In the struggle to break cycles of poverty, experts have been searching for decades for ways to lower America’s astronomical birthrate among teenagers. We’ve tried virginity pledges, condoms and sex education. And, finally, we have a winner, a tool that has been remarkably effective in cutting teenage births.
It’s “16 and Pregnant,” a reality show on MTV that has been a huge hit, spawning spinoffs like the “Teen Mom” franchise. These shows remind youthful viewers that babies cry and vomit, scream in the middle of the night and poop with abandon.
Tweets containing the words “birth control” increased by 23 percent on the day after each new episode of “16 and Pregnant,” according to an analysis by Melissa Kearney of the University of Maryland and Phillip B. Levine of Wellesley College. Those tweets, in turn, correlate to increased Google searches along the lines of “how get birth control pills.”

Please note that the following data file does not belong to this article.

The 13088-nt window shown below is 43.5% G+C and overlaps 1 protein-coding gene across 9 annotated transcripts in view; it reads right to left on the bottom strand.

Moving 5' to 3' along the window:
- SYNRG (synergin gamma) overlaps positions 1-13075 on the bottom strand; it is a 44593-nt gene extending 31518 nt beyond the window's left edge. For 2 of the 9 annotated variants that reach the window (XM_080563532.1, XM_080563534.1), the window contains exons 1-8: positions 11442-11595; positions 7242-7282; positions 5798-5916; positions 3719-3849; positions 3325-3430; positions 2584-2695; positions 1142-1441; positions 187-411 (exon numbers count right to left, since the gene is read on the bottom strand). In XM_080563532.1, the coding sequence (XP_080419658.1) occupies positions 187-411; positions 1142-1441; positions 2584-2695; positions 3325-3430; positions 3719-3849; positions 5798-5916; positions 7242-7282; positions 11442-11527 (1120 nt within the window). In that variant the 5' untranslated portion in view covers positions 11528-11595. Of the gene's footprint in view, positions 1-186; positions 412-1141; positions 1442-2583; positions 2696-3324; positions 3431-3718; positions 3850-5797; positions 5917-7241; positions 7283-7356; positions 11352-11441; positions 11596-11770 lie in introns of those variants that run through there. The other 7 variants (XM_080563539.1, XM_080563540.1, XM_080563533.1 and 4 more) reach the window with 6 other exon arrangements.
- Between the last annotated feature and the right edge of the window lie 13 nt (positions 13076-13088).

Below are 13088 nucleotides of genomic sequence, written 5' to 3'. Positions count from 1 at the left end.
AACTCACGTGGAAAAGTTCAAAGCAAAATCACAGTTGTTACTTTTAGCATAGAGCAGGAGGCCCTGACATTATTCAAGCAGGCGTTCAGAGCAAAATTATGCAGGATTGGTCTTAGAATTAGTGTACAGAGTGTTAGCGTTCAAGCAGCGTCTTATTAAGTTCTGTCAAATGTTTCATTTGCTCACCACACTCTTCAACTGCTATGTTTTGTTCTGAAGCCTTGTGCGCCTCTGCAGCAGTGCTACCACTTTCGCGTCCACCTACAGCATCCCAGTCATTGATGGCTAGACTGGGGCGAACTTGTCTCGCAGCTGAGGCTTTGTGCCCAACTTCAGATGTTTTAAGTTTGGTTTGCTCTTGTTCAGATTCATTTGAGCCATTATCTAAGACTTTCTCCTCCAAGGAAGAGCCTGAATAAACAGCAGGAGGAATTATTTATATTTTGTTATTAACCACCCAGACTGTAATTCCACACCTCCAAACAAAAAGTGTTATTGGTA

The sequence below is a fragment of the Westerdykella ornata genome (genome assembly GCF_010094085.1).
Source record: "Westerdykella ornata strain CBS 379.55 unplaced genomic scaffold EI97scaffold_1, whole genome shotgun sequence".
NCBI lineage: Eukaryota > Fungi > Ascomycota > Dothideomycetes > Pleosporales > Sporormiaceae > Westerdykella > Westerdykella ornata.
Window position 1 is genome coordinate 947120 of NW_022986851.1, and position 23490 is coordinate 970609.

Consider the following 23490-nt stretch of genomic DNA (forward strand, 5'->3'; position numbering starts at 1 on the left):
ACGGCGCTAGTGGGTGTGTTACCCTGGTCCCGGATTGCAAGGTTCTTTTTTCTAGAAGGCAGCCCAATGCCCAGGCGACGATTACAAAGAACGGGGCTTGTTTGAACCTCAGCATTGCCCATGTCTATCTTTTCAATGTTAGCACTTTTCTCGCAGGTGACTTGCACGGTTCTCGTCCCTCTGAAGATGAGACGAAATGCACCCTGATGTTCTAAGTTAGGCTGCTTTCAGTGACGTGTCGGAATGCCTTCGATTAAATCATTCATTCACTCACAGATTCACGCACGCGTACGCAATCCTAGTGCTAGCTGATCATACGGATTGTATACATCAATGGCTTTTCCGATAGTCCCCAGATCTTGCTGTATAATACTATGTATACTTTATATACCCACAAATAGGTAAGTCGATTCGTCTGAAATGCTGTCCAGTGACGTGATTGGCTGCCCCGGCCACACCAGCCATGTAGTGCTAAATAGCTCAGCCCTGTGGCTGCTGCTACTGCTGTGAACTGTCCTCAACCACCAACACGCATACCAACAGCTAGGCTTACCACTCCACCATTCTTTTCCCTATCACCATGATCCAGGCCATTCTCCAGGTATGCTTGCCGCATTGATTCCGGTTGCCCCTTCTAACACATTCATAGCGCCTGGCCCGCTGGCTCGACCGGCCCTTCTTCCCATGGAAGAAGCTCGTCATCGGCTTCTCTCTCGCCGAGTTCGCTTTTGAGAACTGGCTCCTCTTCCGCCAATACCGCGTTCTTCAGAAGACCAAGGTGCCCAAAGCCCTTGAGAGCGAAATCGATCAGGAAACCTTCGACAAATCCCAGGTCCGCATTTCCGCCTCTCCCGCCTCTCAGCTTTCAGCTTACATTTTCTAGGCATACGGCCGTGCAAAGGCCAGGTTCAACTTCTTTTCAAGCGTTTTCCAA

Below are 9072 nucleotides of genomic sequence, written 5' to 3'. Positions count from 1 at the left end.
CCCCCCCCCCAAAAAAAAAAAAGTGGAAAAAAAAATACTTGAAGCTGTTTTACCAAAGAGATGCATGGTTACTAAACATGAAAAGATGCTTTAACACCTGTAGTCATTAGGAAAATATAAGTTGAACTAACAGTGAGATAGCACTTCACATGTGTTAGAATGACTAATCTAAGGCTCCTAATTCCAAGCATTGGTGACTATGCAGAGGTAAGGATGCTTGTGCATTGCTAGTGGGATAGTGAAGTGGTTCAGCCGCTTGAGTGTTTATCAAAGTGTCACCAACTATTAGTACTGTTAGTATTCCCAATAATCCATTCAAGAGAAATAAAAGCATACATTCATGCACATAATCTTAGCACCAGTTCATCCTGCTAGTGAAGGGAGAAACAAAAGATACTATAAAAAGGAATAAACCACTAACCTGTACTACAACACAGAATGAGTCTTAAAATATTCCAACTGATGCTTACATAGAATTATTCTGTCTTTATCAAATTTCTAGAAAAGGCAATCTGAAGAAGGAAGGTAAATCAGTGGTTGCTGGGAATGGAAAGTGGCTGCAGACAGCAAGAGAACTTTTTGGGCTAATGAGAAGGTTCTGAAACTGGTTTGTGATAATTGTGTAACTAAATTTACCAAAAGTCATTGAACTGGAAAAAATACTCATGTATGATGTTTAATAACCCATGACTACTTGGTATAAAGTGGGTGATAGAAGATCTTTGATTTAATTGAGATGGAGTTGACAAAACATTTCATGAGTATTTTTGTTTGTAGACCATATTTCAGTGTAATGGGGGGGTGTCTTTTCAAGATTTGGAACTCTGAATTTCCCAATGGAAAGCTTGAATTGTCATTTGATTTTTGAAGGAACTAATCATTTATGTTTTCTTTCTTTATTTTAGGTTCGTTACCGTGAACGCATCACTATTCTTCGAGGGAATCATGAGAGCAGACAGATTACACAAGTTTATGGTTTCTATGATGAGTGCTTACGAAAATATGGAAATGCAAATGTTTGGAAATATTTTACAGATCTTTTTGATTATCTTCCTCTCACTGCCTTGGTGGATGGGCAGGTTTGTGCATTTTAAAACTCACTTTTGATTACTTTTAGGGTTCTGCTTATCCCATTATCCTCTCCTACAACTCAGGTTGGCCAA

Kearney and Levine find that regions with a higher audience for “16 and Pregnant” and the “Teen Mom” franchise had more of a drop in teenage births. Over all, their statistical analysis concludes that the shows reduced teenage births by 5.7 percent, or 20,000 fewer teenage births each year. That’s one birth averted every half-hour.
Because abortion rates fell at the same time, the reduced birthrate appears to be the result principally of more use of contraception. It’s also a reminder of the paramount need for clinics that offer free, long-acting contraception: When a teenage girl searches the web for birth control, let’s make sure she finds solutions.
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